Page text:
Dr. Gregory R. Janson is a professional clinical counselor specializing in traumatology. His research includes areas such as post-traumatic stress disorder (PTSD), bullying, domestic abuse, family life, and emotional maltreatment. Additionally, he is a forensic evaluator who frequently testifies as an expert witness in court to explain the intersections of counseling, psychology and the law in cases involving murder, kidnapping, pedophilia and more.
Janson is the former associate dean of students at Ohio University. During his two-year term, he helped found the Student Review and Consultation Committee, a campus behavioral intervention service to report and mediate the disruptive or concerning behavior of students. He continues to present and educate others on how to form and operate behavioral intervention teams.
Janson originally became interested in trauma research during his time as a therapeutic foster parent to children and adolescents with severe mental and emotional problems.
“I could see the impact of trauma and the failure of the system to identify and help these kids the way they needed to be helped,” he says.
Failures can come in the form of giving undesired behavior a pathological diagnosis instead of recognizing the history and context of the behaviors that often mandates a trauma diagnosis instead, Janson says. A child may receive a pathological diagnosis of being oppositional and defiant when acting out, but that conclusion frequently fails to look at the child’s history of traumatic experience, such as neglect and abandonment.
“When children and adolescents live in chaotic, unpredictable and dangerous environments, they develop protective behaviors and beliefs to enable them to adapt, no matter how maladaptive those behaviors might seem to others on the outside, looking in. Understanding behavior as a response to trauma can lead to looking at the child in a whole different light because those behaviors represent the very best the child can do under the circumstances.”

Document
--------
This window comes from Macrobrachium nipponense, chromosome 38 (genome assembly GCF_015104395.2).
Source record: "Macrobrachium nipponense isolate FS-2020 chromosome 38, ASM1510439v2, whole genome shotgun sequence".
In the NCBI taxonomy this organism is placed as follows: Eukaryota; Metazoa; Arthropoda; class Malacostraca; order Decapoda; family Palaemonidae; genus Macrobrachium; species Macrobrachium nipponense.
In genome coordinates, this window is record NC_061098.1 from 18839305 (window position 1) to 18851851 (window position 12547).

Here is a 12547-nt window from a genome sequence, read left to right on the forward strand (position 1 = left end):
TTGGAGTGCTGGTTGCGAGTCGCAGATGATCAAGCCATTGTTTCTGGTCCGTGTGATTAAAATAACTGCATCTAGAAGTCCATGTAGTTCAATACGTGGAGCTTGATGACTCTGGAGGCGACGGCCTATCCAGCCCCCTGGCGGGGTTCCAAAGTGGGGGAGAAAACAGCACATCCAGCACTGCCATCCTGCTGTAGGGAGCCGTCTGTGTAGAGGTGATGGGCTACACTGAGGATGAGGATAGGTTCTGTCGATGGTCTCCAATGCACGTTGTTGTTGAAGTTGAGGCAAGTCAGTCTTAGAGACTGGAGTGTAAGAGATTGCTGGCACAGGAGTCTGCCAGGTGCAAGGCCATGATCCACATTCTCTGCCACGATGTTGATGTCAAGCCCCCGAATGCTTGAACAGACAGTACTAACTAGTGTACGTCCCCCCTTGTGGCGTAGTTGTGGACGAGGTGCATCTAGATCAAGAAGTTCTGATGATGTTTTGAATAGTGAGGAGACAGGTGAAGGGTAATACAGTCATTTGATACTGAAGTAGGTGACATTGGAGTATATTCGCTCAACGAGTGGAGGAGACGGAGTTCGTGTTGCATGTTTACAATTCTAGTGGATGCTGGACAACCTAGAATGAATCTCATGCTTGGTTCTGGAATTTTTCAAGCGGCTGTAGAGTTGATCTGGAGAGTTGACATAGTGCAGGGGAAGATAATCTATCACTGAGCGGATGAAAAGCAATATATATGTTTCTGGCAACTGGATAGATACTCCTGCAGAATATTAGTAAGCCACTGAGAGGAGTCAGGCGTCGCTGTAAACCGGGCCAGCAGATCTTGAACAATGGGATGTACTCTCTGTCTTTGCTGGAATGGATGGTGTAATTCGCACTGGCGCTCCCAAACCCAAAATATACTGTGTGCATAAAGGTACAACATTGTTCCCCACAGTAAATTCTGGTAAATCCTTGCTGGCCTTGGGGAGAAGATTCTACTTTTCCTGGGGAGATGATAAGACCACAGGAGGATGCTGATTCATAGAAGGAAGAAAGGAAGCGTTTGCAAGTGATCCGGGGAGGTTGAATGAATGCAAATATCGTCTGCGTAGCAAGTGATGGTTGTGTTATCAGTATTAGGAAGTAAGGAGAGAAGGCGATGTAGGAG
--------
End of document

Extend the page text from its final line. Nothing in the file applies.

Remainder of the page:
Janson says trauma is a poorly understood area, as society treats physical and emotional injuries differently.
“Our culture does a great job with physical injury, but when it comes to emotional and psychological injury, where we don’t see blood or pain, we are not well educated regarding what is needed to give — or receive — help,” he says. “Whether it’s a war veteran, a victim of sexual assault or a victim of bullying in a middle school, people don’t know how to help, and those in need of that help are often unwilling to accept it since it seems to make them even more weak or vulnerable.”
Additionally, unrealistic expectations for time needed to heal can cause pressure for the trauma sufferer — by and large, people are expected to “get over” traumatic experiences quickly. This is partly because witnessing other people’s emotional or psychological pain is uncomfortable, so people often feel the need to “bandaid” — to say and do things to fix another’s pain. Janson says that it is hard for many people to accept that trauma and loss create circumstances that cannot be “fixed.” Making meaning of the traumatic events we experience is hard work and at its heart, is a spiritual task, say Janson. “People underestimate the power of empathic listening and being present, without the need to fix or speak or struggle to somehow make things easier.
Janson continues to raise awareness about the impact of trauma through writing, teaching, counseling and presenting research. He is currently working with colleague Margaret King to publish a series of books on emotional maltreatment of children in elementary schools.
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